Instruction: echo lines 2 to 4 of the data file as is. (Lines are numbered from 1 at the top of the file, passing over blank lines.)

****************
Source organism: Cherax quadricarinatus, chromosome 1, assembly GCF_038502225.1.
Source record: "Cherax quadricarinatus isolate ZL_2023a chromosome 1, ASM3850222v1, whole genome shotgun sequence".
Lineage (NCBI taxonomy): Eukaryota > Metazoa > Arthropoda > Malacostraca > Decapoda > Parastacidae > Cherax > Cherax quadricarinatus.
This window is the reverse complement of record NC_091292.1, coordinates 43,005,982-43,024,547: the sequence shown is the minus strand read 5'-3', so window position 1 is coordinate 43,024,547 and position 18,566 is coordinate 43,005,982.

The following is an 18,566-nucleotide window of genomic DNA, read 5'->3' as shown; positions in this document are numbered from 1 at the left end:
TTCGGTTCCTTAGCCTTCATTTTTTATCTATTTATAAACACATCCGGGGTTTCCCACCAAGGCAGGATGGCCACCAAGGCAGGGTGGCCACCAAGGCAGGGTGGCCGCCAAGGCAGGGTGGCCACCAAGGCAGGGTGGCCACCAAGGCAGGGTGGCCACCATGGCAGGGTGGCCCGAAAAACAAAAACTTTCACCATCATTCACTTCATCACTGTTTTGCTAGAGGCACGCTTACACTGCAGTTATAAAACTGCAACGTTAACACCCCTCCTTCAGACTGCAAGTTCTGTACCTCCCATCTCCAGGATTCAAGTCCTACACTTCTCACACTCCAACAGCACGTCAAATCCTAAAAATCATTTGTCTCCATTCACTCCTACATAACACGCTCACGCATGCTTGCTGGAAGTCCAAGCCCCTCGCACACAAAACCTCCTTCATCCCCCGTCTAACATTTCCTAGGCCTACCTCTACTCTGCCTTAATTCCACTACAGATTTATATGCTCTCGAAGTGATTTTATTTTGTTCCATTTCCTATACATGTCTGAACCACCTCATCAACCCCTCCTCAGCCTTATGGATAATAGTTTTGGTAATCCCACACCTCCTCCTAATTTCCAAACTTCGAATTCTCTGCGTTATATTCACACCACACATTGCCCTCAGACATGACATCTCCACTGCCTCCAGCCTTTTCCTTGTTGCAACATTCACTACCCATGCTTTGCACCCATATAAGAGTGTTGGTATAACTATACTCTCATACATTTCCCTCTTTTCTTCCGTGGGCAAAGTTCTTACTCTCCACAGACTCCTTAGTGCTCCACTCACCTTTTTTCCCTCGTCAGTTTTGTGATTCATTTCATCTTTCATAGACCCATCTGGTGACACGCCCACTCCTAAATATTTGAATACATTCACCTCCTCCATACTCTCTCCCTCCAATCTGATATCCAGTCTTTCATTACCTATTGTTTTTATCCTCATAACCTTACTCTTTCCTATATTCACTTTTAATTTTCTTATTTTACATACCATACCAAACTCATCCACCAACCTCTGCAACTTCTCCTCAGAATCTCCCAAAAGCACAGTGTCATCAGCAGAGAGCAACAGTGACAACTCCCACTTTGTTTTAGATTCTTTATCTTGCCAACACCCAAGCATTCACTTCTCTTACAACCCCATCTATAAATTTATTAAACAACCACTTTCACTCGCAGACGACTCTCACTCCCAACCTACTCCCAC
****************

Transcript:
Source record: "Cherax quadricarinatus isolate ZL_2023a chromosome 1, ASM3850222v1, whole genome shotgun sequence".
Lineage (NCBI taxonomy): Eukaryota > Metazoa > Arthropoda > Malacostraca > Decapoda > Parastacidae > Cherax > Cherax quadricarinatus.
This window is the reverse complement of record NC_091292.1, coordinates 43,005,982-43,024,547: the sequence shown is the minus strand read 5'-3', so window position 1 is coordinate 43,024,547 and position 18,566 is coordinate 43,005,982.